Falling demand, unfortunately is a reality that most distributors are facing, or will face at some point in the near future. As of the time of this writing, late April 2020, the reality is that US Economy is likely already in recession, and will be for the next quarter or so. You just cannot take that much wind out the sails and expect that it won’t have a significant impact. It will.
Falling Demand Starts with Forecasting the Business
In times like this, it is more important than ever that a company realizes that all parts of the business are linked and have to work together to pull through difficult times. The first step is trying to gauge what the “new normal” is. That’s not always an easy thing to do, especially when emotions are running above normal, and clarity is not readily available.
I think of it kind of like a hurricane. You can clearly see that it is coming, but you don’t know exactly where the eye is going to hit. Hurricanes are forecasted using a “spaghetti model”. Essentially, this just means that several different models are put together, and then you can look at them all together to sort out the most likely range of paths.
A business forecast for a falling demand scenario could be done the same way. You will have a best case, a worst case, and all kinds of other models in between. These models will be based on your data, intuition, internal discussions, etc. Make several different models and then put them all together.
Once you have the models built and graphed, it’s time to pick a path and take your best guess where the eye of the storm is going to hit. In this case, the “eye” is the bottom of the downturn. You need to make a guess at the depth and the timing. This can be a simple as drawing a line through the chart and saying “this is what we are going with”. From this model, you can now begin to start looking at how those assumptions impact all aspects of your business, most importantly cash flow and inventory.
Applying Your Falling Demand Model to Inventory
With your business roadmap complete, it is now time to figure out how the falling demand is going to affect the inventory. It will most definitely not be a 1 to 1 relationship. Your current inventory profile is based on historical demand, and a big piece of this reset process is going to be based on inventory levels adapting to a lower demand profile. This can be tough because the purchasing and replenishment is going to feel like it dropped off to nothing for some period of time as you burn off the extra stock.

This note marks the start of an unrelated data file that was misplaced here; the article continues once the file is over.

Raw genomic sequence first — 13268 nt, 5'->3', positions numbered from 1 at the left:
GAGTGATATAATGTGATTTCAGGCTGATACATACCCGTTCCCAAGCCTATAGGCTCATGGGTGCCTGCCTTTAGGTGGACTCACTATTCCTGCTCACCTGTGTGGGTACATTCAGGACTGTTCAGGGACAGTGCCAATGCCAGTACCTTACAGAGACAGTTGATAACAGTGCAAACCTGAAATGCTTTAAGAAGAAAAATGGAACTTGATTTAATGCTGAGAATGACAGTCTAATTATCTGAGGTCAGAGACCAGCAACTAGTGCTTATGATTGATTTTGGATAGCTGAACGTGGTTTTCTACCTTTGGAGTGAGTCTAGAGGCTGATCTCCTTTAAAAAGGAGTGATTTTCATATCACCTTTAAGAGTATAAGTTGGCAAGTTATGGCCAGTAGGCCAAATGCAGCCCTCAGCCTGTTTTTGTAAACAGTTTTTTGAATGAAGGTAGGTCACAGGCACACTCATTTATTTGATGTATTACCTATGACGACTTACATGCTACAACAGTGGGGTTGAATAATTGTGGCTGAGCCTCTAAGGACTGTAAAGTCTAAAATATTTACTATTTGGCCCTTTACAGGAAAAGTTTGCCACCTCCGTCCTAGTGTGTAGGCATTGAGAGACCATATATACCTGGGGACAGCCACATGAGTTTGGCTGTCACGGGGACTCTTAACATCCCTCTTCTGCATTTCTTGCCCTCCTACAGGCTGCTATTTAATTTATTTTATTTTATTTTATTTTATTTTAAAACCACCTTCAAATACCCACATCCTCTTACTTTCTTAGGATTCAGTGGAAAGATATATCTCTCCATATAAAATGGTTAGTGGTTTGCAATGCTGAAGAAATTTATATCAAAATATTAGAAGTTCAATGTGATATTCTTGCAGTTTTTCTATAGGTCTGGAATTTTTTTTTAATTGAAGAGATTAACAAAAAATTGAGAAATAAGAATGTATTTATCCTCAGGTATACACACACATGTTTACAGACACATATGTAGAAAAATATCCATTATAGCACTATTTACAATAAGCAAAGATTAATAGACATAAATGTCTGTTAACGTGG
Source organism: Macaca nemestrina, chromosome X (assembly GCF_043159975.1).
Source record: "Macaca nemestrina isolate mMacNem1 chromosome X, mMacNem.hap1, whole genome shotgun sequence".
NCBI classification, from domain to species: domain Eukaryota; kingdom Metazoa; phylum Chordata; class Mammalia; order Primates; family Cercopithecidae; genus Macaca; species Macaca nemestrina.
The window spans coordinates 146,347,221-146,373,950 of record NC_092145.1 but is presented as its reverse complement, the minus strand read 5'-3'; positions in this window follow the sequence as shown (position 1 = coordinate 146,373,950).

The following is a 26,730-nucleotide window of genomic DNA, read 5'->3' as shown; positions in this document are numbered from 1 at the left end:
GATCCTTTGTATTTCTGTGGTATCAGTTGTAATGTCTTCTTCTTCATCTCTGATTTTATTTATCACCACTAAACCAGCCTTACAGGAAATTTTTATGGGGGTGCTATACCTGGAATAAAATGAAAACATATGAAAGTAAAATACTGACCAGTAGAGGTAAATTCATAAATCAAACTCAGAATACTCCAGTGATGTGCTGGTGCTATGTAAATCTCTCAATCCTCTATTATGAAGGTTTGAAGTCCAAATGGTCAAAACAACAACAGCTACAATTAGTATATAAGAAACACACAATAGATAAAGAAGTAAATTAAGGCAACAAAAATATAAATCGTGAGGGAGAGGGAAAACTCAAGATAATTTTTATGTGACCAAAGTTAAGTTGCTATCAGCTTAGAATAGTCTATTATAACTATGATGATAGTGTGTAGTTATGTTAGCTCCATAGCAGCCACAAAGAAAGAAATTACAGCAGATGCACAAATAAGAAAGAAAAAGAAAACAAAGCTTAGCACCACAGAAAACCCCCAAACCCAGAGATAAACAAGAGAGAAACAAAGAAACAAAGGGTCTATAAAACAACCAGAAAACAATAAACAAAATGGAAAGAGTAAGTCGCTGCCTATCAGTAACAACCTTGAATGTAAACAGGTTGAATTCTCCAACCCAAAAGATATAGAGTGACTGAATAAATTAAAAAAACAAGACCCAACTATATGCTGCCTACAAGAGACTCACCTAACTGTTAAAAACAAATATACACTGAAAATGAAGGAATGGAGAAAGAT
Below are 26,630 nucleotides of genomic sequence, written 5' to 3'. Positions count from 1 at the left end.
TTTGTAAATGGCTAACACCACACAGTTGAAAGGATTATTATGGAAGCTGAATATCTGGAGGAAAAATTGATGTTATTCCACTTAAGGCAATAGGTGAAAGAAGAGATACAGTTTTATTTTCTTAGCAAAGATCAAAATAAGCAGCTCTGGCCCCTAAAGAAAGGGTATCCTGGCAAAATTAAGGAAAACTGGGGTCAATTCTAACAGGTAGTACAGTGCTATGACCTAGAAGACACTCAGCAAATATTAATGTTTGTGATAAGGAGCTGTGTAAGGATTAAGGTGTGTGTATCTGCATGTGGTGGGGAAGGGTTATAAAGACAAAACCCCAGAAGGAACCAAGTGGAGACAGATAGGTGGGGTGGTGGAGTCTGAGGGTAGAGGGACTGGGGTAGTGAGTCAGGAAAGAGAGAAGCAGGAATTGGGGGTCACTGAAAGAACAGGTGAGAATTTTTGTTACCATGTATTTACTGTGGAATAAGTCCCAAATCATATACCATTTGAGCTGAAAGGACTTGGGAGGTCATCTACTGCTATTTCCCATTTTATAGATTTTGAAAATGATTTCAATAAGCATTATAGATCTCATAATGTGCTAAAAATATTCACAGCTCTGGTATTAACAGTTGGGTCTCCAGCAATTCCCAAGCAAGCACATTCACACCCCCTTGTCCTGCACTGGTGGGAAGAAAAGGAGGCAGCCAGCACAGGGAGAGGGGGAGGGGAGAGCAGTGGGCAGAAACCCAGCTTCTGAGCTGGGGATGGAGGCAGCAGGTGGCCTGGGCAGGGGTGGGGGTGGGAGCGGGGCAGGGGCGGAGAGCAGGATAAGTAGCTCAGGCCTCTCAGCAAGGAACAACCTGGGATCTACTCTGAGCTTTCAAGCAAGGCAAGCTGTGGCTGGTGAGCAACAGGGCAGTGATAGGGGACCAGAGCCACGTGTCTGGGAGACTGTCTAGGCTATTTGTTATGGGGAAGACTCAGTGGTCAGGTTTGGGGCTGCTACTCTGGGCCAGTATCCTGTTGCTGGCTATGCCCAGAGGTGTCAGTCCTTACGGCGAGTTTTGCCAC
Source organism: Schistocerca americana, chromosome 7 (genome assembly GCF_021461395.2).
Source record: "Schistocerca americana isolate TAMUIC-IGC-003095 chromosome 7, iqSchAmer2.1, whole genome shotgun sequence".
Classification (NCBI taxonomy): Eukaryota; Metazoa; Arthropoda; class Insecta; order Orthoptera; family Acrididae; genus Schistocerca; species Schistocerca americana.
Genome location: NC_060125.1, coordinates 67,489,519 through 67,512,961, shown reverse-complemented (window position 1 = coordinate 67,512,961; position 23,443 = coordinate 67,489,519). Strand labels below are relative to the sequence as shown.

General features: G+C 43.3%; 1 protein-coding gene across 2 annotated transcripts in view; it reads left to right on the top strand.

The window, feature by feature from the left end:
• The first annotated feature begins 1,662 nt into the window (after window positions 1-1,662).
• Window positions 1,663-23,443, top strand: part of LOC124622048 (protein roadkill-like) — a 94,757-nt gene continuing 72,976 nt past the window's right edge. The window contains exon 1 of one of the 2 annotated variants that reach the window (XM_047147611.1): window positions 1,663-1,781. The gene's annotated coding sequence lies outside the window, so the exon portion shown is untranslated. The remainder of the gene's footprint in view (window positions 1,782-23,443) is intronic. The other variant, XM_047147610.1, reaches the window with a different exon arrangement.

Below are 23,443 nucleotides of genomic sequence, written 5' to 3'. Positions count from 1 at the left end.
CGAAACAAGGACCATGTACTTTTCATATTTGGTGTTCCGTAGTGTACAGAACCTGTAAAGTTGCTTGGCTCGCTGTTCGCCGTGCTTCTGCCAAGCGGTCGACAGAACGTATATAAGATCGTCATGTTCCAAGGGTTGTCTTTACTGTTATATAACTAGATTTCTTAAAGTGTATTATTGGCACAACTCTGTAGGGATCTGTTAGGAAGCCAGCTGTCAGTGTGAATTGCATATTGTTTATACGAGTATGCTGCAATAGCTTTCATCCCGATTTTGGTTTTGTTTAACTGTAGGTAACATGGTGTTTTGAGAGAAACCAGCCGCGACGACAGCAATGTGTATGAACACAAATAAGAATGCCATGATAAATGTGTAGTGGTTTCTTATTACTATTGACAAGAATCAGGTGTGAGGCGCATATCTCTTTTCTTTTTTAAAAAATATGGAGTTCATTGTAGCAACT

Lead Time Horizon Based Systems
If you are using a demand based forecast system, for example one that uses a forecast applied to lead time & safety stock, then you will want to upload forecast overrides for each month that your business model covers. If a given month’s forecast is off by 20%, then reduce the forecasted usage by 20% for that month. Repeat this for each month.
Remember that usage is a reflection of your sales, so the reduction in the forecast should be the same as the reduction in sales on a percentage basis. This assumes that your selling price and margin will be the same. If you are forecasting changes in average selling price, then your usage adjustment needs to account for this too. In other words, if there will be selling price erosion, a 20% drop in revenue may only lead to a 15% drop in units sold, since they are selling at a lower price. Plan accordingly.
Min/Max Based Systems
If you are using a min/max based inventory system, then you will want to revise those min/max settings down accordingly. I typically approach this by setting min/max levels around having some number of days of stock on hand. If I want to keep between 2 and 3 month’s stock on hand, then I would look at the forecasted usage for the item for a month, and set the min to 2 times that number, and the max to 3 times the number.
Keep Adjusting the Model for Falling Demand
Hurricanes are not forecasted once and then left alone until landfall. Things constantly change and the models have to be constantly updated to adjust for the new data. The sales and usage data that results from your plan feeds your business forecast model as needed. This helps balance your inventory investment and your ability to service customers.
Review your model each month, and see if the actual results roughly align with the forecast. If the forecast and results are pretty much in parity with each other, then keep going. However, the more likely scenario is that it is going to be off some. Be realistic about why there is a deviation. Was it a one-off order, like from a competitor trying to supplement their inventory? Whatever the case, re-evaluate and adjust the falling demand model as needed.
Don’t be discouraged if your forecasts are way off. There’s not a road map for this. Just adjust and keep moving forward. Manage the exceptions and stick with your plan.
Closing Thoughts on Falling Demand
Dealing with falling demand challenges the best of our abilities. The ability to remain objective and focused helps keep things moving in the right direction.
Create several models of what you think could happen. Next, find the path through those models that makes the most sense. Review and adjust monthly as needed to keep the forecast aligned with reality. It is also important to communicate what’s happening to your key suppliers. Don’t leave them in the dark, they are the first ones who feel the effects of your falling demand plans.